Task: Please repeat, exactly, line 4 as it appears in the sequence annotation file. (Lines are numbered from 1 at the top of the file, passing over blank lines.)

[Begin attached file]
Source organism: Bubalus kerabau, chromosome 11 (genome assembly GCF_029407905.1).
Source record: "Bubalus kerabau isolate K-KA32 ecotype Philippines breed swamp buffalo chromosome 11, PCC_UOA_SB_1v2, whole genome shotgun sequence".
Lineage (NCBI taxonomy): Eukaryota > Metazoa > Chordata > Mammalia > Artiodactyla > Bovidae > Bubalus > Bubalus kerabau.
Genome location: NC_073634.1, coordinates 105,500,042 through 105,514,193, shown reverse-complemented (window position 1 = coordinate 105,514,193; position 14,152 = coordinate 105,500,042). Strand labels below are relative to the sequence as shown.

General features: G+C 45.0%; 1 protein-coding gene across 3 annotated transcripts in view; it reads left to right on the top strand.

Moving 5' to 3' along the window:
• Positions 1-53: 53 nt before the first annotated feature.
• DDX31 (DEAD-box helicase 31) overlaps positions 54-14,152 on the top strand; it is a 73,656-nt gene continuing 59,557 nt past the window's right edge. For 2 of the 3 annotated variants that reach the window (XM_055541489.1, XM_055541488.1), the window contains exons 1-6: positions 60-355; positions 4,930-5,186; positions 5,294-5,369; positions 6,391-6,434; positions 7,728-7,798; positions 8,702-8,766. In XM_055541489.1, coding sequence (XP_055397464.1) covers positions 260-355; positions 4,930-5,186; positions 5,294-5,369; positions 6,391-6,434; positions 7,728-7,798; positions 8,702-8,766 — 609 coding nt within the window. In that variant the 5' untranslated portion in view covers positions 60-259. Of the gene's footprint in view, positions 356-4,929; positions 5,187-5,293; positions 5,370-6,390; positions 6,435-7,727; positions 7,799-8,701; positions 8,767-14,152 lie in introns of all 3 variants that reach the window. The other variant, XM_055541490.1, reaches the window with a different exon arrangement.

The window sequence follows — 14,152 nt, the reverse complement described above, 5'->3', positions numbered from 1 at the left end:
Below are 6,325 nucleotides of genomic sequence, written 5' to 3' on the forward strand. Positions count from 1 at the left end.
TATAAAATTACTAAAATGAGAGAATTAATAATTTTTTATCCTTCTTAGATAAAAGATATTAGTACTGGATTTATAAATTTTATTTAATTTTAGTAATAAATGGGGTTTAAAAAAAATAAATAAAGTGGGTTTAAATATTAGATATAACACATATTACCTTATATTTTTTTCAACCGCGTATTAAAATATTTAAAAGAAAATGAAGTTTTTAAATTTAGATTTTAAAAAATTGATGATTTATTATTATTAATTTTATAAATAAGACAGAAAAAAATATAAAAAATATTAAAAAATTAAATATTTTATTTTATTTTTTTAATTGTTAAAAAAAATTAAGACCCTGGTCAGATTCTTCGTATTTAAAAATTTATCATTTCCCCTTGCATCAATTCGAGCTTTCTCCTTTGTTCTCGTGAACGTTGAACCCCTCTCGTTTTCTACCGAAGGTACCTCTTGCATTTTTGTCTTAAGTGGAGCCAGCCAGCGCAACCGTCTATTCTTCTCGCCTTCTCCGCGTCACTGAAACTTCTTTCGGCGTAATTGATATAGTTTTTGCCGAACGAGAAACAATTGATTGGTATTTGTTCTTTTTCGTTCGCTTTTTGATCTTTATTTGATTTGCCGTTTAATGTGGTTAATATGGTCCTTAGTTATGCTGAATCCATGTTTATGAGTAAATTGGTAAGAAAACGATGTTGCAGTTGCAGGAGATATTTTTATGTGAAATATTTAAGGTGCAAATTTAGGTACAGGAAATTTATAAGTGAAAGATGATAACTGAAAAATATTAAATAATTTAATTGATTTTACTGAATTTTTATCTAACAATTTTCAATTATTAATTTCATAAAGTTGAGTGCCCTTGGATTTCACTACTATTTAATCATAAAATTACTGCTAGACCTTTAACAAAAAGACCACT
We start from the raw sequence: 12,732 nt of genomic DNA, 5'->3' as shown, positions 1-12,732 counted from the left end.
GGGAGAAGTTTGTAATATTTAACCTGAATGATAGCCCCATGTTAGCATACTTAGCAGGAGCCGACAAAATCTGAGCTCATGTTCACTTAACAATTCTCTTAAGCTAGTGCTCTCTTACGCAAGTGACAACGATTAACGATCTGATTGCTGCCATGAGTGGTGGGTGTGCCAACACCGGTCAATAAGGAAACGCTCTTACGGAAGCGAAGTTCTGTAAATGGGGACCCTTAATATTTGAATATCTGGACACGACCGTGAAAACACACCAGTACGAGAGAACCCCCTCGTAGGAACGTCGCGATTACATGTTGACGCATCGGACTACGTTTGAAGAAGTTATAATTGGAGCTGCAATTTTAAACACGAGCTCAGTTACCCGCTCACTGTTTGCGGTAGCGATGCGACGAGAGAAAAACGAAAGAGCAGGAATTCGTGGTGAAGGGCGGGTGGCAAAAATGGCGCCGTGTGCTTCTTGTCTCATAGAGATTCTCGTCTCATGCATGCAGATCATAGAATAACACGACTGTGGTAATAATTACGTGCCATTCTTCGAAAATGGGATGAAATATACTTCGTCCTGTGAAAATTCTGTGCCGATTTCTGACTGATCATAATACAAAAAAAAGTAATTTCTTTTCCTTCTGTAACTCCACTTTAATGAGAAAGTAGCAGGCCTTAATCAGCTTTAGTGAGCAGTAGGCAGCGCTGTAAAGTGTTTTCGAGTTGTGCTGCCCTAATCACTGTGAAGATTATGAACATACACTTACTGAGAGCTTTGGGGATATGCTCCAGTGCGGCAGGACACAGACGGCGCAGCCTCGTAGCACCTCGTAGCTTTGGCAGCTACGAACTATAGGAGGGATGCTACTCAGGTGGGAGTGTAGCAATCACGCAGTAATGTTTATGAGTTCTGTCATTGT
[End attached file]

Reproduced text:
Genome location: NC_073634.1, coordinates 105,500,042 through 105,514,193, shown reverse-complemented (window position 1 = coordinate 105,514,193; position 14,152 = coordinate 105,500,042). Strand labels below are relative to the sequence as shown.